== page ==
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For a wet exhaust after the water lift muffler another alternative is to use common old schedule 40 PVC pressure water pipe. Very easy to use and a lot of fittings available, including plastic clips for securing it to supports.

Our main engine exhaust from water lift muffler to the transom discharge is all done in PVC pipe (2 inch) in a run of around 10 feet. The connector to the muffler and to the transom fitting is rubber hose and the PVC pipe is a perfect slide fit into that in our case. This was installed by a very good boatbuilder when the boat was built for us and I suspect that he knew what he was doing.

Been like that for 11 years and I cut recently into it to reroute part of it and was like new inside.
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Old 09-11-2007, 22:37   #13
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I really don't want to counter anyone but PVC is much too brittle to be relied upon for something which has the potential for sinking a boat. PVC becomes more brittle over time. The USCG bans it on inspected vessels for bilge systems or any other systems which could potentially sink a vessel. If you are going to consider some sort of cheap plastic then go with ABS plastic...its not brittle at all.

In your situation I would go ahead and replace the entire hose. Splices in hoses just increase the chances of a leak or a break.
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Old 10-11-2007, 04:12   #14
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I think that you will find that you are being unduly pessimistic regarding the use of uPVC pressure pipe given that it has a service life of at least 50 years (typically 100 years is quoted for it before rehabilitation in water and waste pressure pipework). On land PVC is used in much more onerous services such as for gas pipework. You mention it as being a cheap plastic - in my experience uPVC pressure pipe and its fittings are not cheap. Perhaps you are thinking of the like of uPVC domestic waste pipe and fittings which are cheap?

In the case of a yacht main engine or generator below the waterline as long as it is protected on the raw water suction side by an anti siphon loop and the exhaust discharge is overboard then the only possibility of flooding is from the engines own raw water pumping, not from back flooding from the sea.

I would suggest that the likely risks of that are higher from failure of pipework, joints, seals on or about the engine, including the water injection elbow and riser to the water lift muffler, or from failure of exhaust rubber hose (whether used for joints or runs) or water lift mufflers such as or similar to the Vetus ones commonly fitted which have a reputation for failure (the likes of Centek excepted) than it is from a properly installed uPVC pressure pipe wet exhaust.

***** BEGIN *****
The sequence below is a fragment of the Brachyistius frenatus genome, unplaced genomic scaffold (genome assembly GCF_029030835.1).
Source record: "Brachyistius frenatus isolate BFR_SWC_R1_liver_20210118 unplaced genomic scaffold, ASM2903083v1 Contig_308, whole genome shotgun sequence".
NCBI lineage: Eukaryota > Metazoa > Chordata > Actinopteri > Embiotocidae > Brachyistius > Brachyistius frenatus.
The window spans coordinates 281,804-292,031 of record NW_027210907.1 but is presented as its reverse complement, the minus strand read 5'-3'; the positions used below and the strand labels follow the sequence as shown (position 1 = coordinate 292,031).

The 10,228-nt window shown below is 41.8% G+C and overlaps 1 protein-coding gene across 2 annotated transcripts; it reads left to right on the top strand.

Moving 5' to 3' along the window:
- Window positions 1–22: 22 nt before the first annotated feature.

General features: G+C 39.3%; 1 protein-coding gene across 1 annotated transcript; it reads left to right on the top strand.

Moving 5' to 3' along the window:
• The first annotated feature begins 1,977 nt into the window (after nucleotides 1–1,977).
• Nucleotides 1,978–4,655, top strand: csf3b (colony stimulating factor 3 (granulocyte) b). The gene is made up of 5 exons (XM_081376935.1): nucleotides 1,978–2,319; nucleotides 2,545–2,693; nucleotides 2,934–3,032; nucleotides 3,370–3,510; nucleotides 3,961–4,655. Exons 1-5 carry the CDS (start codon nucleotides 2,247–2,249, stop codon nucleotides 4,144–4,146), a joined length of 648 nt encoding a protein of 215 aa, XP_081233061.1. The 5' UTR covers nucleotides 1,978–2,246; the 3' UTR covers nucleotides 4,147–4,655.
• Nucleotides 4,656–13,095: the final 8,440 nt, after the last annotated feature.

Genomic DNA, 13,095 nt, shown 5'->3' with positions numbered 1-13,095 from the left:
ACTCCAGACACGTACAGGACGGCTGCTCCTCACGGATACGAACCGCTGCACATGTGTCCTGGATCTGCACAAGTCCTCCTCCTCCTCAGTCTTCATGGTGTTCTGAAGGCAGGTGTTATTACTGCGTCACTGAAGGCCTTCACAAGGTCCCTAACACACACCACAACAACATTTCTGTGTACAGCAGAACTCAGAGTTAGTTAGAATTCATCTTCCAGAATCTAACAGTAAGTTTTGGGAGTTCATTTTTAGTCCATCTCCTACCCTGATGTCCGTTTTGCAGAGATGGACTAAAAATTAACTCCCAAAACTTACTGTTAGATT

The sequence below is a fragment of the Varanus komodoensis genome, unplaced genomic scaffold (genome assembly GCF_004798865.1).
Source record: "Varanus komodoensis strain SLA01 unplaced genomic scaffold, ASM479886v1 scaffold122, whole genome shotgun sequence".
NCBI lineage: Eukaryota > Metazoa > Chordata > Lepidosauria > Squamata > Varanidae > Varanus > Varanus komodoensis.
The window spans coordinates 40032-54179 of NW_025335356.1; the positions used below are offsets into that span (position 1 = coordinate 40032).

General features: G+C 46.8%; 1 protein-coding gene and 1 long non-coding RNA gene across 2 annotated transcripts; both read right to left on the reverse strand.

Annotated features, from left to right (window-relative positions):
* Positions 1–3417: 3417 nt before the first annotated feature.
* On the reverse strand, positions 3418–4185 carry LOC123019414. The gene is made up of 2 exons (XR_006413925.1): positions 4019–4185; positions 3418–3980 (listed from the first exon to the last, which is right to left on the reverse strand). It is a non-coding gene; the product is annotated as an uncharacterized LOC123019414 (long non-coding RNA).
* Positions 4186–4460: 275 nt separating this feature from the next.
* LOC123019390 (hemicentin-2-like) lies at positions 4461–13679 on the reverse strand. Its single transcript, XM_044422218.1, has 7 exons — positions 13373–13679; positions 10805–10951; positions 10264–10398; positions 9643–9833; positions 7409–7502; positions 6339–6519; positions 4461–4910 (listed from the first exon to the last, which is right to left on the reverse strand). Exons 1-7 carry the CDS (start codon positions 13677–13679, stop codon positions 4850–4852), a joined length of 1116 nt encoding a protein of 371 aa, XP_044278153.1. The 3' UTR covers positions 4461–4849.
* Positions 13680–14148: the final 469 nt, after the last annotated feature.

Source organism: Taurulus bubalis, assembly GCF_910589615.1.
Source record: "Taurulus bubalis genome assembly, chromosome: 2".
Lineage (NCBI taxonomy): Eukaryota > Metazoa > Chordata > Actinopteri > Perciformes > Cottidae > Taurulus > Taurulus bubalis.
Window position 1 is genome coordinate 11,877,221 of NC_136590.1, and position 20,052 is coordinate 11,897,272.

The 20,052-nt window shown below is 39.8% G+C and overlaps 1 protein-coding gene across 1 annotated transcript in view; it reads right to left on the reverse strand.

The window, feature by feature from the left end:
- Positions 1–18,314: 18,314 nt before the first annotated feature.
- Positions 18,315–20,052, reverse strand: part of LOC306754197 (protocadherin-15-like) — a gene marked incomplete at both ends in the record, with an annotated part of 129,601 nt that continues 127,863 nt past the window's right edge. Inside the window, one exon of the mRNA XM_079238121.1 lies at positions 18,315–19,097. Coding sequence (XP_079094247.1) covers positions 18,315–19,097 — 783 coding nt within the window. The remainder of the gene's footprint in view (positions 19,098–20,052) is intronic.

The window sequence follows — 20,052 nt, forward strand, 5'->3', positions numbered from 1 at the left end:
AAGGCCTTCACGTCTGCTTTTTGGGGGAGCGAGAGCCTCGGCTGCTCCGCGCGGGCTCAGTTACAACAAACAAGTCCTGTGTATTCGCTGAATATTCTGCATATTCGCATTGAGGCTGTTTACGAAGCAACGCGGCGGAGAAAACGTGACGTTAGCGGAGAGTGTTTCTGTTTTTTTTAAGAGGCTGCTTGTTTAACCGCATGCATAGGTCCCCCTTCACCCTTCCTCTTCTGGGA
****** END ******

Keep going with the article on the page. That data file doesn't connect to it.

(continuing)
Also, the materials commonly used in exhaust systems all have their problems including the hose that you recommend. As an example, I recently project managed the build of two big power boats for a client and which were designed and built to Lloyds rules (SSC). The main engine risers and exhausts (exhausts approx 8 inch) were 904L ss pipe to aluminium overboard penetrations - I can guarantee the life of that high quality solution will be much less due to corrosion and fatigue than that of smaller diameter uPVC pressure pipe properly installed in a small pleasure vessel.

In the case of the generator exhaust in the original posters question, if it were my problem I would take the exhaust from the through hull (which is only 3 inches above the water line and is also subject to flooding during heeling so cannot be classed as an overboard discharge on either count) from a valve at the penetration, which it not being able to be classed as an overboard discharge it should be fitted with, to 300mm above the maximum heeled waterline in ss or grp pipe, in reality probably to the top of the anti siphon loop mentioned. I would not use a lesser material such as rubber hose (nor uPVC) for this section as back flooding is possible if it fails even though I would expect the likelihood of failure here due to raw water cooling loss would be low because of the long run from the muffler.

Personally, and only personally given my experience with it, for the rest I would use uPVC pressure pipe but grp would be preferable - however, given the long length I would not like to be the one paying for running it all in grp. I would rate both those, properly installed, as being significantly more reliable than approved rubber hose which I would personally never use in an exhaust for anything other than flexible joints.
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Old 10-11-2007, 04:55   #15
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As MidlandOne suugests a uPVC or cPVC sleeve should suffice as a TEMPORARY exhaust repair.

In general, inorganic materials, acids and alkalis have no effect on PVC. The groups of materials that can have an effect are:
a) The highly aromatic hydrocarbons.
b) The heavily chlorinated hydrocarbons.
c) The ketones.

The rate of hydrocarbon attack is very slow – for instance it takes months of continuous contact with gasoline to soften PVC.

The recommended maximum continuous operational temperature for uPVC pipes is about 60 degrees C (140 F).
The recommended maximum continuous operational temperature for cPVC pipes is about 105 degrees C (220 F).

This limitation refers to the complete pipe wall being at 60 deg. C (or 105 deg. C for CPVC) and would apply for constant discharge at 60 deg. C.
For discontinuous flow, such as in an exhaust system,,discharge temperatures can exceed the continuous maximums.